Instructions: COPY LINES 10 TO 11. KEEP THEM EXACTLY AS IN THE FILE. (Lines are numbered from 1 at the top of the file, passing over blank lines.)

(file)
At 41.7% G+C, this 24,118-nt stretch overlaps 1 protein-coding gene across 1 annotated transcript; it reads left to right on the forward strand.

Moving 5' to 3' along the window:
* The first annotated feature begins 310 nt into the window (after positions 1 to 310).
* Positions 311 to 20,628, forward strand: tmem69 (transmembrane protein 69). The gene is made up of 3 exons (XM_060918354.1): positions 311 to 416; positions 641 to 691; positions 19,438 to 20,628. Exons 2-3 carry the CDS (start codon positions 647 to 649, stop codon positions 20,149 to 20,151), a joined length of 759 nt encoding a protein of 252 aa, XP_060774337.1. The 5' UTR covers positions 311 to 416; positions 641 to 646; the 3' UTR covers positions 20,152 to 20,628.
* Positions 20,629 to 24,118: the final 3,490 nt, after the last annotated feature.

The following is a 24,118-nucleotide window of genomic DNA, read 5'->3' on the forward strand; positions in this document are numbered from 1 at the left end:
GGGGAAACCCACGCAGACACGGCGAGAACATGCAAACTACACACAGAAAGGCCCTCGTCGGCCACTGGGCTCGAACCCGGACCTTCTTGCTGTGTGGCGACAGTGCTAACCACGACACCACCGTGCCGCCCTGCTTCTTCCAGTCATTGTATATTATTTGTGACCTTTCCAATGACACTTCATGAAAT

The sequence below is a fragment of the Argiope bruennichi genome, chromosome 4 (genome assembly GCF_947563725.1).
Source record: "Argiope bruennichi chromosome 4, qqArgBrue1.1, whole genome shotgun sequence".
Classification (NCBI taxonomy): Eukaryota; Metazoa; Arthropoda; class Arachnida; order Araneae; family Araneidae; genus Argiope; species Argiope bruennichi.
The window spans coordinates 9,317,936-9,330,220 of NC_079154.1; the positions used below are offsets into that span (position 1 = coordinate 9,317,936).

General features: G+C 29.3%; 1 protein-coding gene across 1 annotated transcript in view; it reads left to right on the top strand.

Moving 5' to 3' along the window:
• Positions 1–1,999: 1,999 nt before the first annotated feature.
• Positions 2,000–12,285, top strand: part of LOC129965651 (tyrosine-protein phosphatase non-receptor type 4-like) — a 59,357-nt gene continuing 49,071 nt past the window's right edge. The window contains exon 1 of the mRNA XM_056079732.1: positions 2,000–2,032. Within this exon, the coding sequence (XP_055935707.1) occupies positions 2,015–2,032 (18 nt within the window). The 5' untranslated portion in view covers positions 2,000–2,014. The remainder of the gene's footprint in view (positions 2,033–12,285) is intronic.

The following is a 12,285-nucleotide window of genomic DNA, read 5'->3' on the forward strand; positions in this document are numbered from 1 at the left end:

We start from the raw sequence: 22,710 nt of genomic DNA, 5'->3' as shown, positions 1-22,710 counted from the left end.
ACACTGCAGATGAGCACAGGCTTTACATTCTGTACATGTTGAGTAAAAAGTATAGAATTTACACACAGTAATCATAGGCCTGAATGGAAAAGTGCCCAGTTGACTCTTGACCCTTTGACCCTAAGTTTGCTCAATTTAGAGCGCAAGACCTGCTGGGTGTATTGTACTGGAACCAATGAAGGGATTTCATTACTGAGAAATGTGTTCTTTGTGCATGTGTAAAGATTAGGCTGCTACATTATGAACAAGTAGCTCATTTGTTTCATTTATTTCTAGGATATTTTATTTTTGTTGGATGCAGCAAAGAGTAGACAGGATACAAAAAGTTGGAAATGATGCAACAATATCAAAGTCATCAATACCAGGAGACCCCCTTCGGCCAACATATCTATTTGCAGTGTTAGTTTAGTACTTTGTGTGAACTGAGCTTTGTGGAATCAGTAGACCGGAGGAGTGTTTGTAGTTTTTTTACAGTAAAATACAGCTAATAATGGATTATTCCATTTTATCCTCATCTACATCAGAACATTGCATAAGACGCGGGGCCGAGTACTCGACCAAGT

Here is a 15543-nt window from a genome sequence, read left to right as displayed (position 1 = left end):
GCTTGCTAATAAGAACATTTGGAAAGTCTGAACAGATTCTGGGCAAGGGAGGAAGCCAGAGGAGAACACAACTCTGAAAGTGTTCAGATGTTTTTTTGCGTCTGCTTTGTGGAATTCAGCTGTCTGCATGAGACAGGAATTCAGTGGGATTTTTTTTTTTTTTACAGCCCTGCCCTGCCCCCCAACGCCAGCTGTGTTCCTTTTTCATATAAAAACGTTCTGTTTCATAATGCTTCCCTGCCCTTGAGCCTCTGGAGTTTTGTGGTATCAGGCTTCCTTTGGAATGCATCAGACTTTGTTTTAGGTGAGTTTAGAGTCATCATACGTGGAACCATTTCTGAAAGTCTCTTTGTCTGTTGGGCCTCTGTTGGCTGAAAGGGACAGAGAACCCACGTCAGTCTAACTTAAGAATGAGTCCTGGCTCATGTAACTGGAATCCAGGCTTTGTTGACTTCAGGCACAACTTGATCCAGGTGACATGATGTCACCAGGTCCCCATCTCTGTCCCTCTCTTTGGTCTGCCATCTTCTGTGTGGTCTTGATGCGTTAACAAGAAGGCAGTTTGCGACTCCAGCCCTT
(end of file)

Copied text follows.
Classification (NCBI taxonomy): Eukaryota; Metazoa; Arthropoda; class Arachnida; order Araneae; family Araneidae; genus Argiope; species Argiope bruennichi.
The window spans coordinates 9,317,936-9,330,220 of NC_079154.1; the positions used below are offsets into that span (position 1 = coordinate 9,317,936).